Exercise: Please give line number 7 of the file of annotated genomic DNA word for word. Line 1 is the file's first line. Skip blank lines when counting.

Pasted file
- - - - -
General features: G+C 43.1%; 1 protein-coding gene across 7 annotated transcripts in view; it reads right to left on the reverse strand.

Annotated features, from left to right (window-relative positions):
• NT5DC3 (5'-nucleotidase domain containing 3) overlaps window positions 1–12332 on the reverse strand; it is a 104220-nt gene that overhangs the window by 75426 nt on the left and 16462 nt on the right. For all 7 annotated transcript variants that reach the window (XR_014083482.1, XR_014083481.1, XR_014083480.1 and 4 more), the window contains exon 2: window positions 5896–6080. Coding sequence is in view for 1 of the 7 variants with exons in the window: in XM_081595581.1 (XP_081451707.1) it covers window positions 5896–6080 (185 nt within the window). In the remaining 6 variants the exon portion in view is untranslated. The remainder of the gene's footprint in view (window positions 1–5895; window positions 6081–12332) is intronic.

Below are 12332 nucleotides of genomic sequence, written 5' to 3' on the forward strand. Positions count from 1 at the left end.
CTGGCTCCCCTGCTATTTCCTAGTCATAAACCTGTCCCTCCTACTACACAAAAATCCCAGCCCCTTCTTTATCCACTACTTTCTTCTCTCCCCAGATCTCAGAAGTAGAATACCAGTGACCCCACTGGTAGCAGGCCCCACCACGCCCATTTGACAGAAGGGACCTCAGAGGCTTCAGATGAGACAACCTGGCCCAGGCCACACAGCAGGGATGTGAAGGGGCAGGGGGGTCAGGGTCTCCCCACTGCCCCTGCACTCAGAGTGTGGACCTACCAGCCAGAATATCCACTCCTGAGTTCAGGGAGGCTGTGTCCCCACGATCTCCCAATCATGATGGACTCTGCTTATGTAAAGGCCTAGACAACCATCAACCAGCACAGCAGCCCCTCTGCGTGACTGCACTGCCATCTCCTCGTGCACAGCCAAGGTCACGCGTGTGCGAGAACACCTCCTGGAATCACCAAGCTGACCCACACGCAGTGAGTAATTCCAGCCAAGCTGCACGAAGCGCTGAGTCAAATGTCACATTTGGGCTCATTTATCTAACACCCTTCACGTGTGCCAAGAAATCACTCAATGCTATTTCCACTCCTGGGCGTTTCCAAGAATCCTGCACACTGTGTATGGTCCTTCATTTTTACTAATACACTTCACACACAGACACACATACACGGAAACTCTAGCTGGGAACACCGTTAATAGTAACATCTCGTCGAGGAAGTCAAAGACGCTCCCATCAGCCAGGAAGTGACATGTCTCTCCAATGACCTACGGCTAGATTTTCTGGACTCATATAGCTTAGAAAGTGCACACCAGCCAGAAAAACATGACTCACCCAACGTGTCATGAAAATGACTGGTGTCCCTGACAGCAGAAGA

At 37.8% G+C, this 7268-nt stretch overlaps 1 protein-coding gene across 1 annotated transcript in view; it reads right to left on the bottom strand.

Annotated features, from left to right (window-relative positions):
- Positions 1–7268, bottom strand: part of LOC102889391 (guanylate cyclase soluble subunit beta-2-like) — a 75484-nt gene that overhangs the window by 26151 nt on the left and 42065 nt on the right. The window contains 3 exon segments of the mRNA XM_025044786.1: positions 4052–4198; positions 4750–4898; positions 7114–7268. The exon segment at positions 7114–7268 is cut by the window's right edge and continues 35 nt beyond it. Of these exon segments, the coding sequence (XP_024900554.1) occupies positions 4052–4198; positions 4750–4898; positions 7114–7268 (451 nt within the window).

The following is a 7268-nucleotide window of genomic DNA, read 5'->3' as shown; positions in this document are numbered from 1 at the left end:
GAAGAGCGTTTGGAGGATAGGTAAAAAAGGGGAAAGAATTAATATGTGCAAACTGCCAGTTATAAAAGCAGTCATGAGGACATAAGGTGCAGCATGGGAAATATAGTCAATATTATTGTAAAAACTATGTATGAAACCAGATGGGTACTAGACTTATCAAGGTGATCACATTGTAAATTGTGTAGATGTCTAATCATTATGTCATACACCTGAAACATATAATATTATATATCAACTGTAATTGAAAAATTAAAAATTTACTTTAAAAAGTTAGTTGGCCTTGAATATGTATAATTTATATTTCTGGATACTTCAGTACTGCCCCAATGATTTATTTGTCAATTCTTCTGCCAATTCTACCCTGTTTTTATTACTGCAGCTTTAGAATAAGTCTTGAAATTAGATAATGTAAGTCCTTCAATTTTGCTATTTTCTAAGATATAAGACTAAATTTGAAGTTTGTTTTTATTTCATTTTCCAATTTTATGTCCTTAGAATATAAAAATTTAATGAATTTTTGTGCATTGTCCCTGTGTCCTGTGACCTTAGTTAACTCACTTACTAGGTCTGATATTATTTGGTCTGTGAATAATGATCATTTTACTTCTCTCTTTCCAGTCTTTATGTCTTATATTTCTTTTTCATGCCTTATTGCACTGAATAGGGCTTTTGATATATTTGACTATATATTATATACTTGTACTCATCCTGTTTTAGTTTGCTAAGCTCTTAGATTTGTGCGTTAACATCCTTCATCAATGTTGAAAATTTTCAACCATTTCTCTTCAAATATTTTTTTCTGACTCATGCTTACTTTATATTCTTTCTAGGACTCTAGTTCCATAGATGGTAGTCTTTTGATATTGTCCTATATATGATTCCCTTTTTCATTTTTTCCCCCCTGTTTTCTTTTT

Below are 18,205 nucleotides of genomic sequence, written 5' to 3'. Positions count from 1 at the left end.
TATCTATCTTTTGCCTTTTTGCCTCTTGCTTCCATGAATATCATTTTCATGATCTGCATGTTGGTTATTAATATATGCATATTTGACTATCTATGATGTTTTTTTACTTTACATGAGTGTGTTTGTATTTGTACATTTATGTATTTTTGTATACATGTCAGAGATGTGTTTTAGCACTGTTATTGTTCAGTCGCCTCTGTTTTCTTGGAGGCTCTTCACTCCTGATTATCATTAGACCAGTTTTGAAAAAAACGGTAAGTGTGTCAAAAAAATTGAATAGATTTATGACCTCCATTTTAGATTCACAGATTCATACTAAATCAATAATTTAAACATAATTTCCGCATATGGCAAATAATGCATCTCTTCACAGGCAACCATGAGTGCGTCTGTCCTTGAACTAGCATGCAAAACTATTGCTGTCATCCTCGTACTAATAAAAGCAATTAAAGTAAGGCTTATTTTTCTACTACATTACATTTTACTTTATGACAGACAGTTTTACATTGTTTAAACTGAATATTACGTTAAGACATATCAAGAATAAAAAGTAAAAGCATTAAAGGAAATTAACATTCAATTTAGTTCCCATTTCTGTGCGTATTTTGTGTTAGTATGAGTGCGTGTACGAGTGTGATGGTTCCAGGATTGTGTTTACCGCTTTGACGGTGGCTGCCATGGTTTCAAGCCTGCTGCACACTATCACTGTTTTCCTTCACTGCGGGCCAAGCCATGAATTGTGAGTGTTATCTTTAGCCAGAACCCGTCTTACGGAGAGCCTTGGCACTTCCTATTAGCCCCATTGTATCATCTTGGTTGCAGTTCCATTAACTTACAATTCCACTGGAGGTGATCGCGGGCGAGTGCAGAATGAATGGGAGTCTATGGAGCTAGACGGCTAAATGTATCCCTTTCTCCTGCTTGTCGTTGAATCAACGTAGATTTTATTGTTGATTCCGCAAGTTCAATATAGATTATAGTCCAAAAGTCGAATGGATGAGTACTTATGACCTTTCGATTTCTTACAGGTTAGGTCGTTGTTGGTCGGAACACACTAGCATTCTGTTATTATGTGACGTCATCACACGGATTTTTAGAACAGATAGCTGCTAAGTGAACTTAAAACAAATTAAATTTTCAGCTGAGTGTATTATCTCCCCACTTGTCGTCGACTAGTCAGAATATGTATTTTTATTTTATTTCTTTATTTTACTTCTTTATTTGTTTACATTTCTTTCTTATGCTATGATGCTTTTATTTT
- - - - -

Annotated features, from left to right (window-relative positions):